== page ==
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By Cyrus Moulton
Photo: Rick Cinclair
WORCESTER — The rooms are full of UMass Memorial Medical Center nurses and doctors at the front lines of treatment for the coronavirus.
But they’re practicing social distancing — because, in fact, those front lines are phone lines.
“The whole triage center is designed to help anyone with questions about COVID-19 … and we try to deal with a lot of people here, not in the emergency room,” said Jonna Dube, senior director of ambulatory services at UMMC. “We’re really the experts now on coronavirus.”
The UMass Memorial COVID-19 nurse triage center was established March 17 at Mercantile Center, 100 Front St., as a place where about 40 nurse practitioners, physician assistants, registered nurses and doctors could field questions from, and deliver test results for, potential coronavirus patients.
The center fields calls coming in from throughout the UMMC system — from UMMC clinics, from operators at the Medical Center campuses and Marlboro Hospital, from primary care clinics with patients who have questions or need testing, and from the city’s essential employees.
A hotline staffed by physicians has also been added as a resource for providers with questions about clinical protocols and who are seeking information.
In addition, calls go out: The “results room” of the triage center calls all patients with COVID-19 test results — whether positive or negative — from tests ordered in the tented testing site or at any one of the system’s emergency departments.
The triage center is one way that the hospital system is redeploying staff in the fight against coronavirus.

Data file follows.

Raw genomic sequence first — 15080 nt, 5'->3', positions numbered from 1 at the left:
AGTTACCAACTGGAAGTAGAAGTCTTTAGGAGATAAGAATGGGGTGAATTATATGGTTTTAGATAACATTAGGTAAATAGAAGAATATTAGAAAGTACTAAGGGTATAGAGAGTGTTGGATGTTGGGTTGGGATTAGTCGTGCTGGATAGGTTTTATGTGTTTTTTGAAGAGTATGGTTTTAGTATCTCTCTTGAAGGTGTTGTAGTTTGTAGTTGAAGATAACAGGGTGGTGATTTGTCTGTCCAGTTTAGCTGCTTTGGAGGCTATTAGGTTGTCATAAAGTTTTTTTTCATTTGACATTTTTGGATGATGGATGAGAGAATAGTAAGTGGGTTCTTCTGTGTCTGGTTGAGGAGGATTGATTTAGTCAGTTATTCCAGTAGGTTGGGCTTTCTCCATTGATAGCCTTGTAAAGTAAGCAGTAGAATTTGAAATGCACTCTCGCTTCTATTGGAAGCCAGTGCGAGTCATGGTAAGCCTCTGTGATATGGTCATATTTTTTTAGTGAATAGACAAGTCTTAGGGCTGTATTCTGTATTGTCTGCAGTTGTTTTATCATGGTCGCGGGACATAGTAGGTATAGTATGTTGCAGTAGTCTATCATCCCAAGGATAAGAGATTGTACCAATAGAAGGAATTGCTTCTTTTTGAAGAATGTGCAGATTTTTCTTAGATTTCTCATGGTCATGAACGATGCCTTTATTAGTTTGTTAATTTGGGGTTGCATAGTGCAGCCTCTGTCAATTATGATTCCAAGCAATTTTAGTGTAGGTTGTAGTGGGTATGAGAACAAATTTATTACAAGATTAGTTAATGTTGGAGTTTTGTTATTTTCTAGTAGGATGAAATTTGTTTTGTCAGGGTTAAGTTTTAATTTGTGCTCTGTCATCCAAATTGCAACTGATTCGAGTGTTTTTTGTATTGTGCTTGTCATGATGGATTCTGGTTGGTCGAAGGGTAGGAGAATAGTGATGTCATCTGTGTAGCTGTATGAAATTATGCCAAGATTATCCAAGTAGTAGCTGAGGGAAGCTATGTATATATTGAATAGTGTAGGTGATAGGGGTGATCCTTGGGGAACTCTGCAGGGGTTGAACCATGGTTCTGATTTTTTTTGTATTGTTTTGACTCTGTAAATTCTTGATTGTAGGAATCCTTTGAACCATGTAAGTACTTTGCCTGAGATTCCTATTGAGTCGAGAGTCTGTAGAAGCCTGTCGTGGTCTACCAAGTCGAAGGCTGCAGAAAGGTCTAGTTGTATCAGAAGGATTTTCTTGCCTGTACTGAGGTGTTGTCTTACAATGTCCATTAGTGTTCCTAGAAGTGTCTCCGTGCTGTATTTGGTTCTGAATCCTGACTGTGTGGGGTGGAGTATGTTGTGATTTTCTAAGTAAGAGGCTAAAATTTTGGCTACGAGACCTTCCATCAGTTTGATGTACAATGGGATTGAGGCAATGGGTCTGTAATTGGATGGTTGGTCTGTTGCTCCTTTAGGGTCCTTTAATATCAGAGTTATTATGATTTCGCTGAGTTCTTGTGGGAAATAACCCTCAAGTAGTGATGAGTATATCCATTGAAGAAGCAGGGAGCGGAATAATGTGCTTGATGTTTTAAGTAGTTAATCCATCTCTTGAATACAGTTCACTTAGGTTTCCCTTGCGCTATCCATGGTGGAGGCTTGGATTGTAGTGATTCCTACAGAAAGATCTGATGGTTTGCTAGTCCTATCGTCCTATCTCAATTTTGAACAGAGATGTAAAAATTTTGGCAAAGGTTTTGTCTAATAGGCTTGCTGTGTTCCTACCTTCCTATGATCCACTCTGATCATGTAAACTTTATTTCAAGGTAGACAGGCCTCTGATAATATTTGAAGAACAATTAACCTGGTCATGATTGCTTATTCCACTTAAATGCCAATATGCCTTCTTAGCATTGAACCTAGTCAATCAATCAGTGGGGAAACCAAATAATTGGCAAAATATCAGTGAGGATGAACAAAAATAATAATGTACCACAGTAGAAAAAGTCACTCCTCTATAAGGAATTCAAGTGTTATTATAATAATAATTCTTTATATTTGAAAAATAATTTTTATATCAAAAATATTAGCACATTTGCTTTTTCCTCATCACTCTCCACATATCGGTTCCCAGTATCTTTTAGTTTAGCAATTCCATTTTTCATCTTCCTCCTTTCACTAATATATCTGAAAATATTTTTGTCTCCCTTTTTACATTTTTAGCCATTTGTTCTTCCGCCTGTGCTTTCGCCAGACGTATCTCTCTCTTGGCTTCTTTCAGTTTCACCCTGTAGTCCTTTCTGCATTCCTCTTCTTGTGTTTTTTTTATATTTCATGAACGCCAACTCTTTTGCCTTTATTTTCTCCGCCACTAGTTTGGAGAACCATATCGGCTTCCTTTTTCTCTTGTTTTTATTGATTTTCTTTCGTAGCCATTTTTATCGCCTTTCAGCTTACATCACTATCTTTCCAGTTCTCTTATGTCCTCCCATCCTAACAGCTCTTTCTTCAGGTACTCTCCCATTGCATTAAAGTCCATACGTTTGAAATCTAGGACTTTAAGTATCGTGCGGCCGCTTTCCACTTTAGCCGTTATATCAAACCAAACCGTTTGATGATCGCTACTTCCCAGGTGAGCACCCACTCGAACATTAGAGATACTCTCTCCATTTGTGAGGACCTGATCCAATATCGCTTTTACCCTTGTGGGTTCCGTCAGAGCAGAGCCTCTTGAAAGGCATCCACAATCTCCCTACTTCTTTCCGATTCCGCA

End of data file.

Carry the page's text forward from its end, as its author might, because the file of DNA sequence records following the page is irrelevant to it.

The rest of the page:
Dr. Doug Groves is normally a primary care physician at UMass Memorial. But with a decrease in clinical work because of the virus outbreak, he volunteered to work at the triage center.
“I like seeing patients, but really feel like I’m making a difference now here,” Groves said. “I’m still talking with patients; it’s just over the phone.”
Nurse practitioner Elin Kienitz-Bell agreed. She normally works in the lung and allergy unit.
“It’s great to work where the need is, and this is the area that needs help right now,” Kienitz-Bell said. “It’s great that we can give patients the information they need and keep them safe at home.”
Dube, Kienitz-Bell and Groves said most of the people they have tested turned out to be negative.
“But every day we get more positives,” Dube said.
“It’s going up, but slowly, which is encouraging — cautiously encouraging,” Groves added.
And the vast majority of the positive patients are not acutely ill.
Groves said there were only one or two people in the last week that he recommended be picked up by an ambulance, and probably half a dozen cases where the patient was advised to drive themselves to the emergency room.
Most times, Groves said, he will go over symptoms the patient may be experiencing and explain the CDC guidelines. He acknowledged that a few people have not understood the magnitude of the virus and how contagious it is. Groves said he also answers lots of questions.
“A lot of people ask when they are going to be better,” Groves said, noting that the answer is variable. Some report feeling better within days, others within two or three weeks. “A lot of people ask, ‘What do I do about other family members?’ … some are worried about their employment and need a confirmation that they have the virus.”
Whether a patient can catch coronavirus a second time is also a frequent question.
“The unofficial answer is it is thought they will have immunity based on the behavior of other viruses, but the studies aren’t complete yet,” Groves said.
And while it’s not quite the same busyness or energy as an emergency room, the triage center is certainly humming.
Last week, the center saw 3,530 outbound calls with an average duration of 3 minutes, 59 seconds. It also fielded 272 inbound calls to nursing, and 88 inbound calls to physicians, according to UMMC.
The call volume is also increasing.
“We made 700 calls (Wednesday),” Dube said. “We think that the peak is in the next two weeks, and we want to prepare for that. I don’t think more people will be in the center but expect more tests being ordered and more results to call.”
Before excusing himself to go back to the phones, Groves added this: “We’ll have less downtime.”